The last two verses express an interesting idea. ‘Only good and kindness will pursue me all the days of my life, and I will dwell in the house of Hashem for long days’. Why are good and kindness pursuing the Psalmist instead of the Psalmist pursuing good and kindness? First of all, it doesn’t say that the Psalmist isn’t pursuing good and kindness. On the contrary, God has led him down paths of righteousness. This verse deals with what happens to him. What happens to the person who sees God as a Shepherd, who allows God to lead him to pleasant paths of righteousness? What happens to the one whose soul is restored, whose cup is filled, who head is anointed? What happens to the person who is able to face death and evil in the eye and feel no fear because they know that God is with them wherever they go?
What happens is nothing short of amazing. Goodness and kindness pursue them. Wherever they go, whoever they meet, they always find something good and kind. It doesn’t mean that everybody they deal with will be a good and kind person. That would indeed be amazing. It would also be like living in a fairy tale. It isn’t real. But they will always find that, no matter how bad the situation is, no matter how awful the people they meet are, there is some goodness and kindness lurking behind the veneer of evil and cruelty. That is what it means that good and kindness will pursue. The person who is able to be shepherded by God will never be able to run away from the feeling that goodness and kindness can be found everywhere. Perhaps this is what it means to ‘dwell in the house of Hashem for long days’. Those who come to see life as a path of meaning and purpose, see God as the Shepherd who guides them along that path. They lack for nothing.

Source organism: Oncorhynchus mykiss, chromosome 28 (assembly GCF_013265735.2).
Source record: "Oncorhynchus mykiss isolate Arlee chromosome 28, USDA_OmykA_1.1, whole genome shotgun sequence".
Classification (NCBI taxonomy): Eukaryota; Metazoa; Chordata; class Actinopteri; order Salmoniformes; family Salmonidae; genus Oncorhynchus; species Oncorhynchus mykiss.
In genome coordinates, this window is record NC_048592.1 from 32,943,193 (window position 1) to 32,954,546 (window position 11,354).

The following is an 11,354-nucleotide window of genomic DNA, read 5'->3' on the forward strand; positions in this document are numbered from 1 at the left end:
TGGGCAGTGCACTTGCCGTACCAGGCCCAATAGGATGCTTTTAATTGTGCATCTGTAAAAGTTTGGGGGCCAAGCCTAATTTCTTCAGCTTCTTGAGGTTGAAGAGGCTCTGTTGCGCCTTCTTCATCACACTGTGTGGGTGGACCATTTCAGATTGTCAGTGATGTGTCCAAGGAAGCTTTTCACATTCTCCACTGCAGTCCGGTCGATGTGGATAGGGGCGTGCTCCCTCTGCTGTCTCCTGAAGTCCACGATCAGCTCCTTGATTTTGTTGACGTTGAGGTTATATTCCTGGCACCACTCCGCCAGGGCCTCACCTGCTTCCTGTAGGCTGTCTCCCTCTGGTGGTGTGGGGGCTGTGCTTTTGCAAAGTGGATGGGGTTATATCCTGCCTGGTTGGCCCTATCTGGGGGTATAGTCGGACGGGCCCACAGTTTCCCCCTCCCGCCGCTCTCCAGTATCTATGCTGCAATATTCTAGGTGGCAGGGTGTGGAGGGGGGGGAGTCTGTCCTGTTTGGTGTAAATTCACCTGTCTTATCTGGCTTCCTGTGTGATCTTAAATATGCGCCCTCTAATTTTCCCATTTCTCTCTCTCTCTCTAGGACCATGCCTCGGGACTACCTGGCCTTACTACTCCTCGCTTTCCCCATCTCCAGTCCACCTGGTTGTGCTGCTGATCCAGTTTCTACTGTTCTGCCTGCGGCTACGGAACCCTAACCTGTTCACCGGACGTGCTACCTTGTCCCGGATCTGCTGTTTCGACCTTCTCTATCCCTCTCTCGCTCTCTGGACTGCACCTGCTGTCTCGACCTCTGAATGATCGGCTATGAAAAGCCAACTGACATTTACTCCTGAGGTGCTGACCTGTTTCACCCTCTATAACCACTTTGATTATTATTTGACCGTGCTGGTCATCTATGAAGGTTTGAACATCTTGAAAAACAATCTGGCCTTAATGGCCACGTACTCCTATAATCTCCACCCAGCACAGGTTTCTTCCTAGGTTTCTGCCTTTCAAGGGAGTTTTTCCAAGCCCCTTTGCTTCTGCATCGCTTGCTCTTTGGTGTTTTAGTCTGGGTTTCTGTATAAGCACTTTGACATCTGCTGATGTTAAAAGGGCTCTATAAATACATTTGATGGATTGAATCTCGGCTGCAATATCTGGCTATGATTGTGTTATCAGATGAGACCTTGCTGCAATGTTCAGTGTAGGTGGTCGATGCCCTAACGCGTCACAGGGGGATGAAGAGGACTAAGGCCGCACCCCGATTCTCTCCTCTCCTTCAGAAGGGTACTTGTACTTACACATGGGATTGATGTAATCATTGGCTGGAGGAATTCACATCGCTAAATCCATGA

Perceiving the Image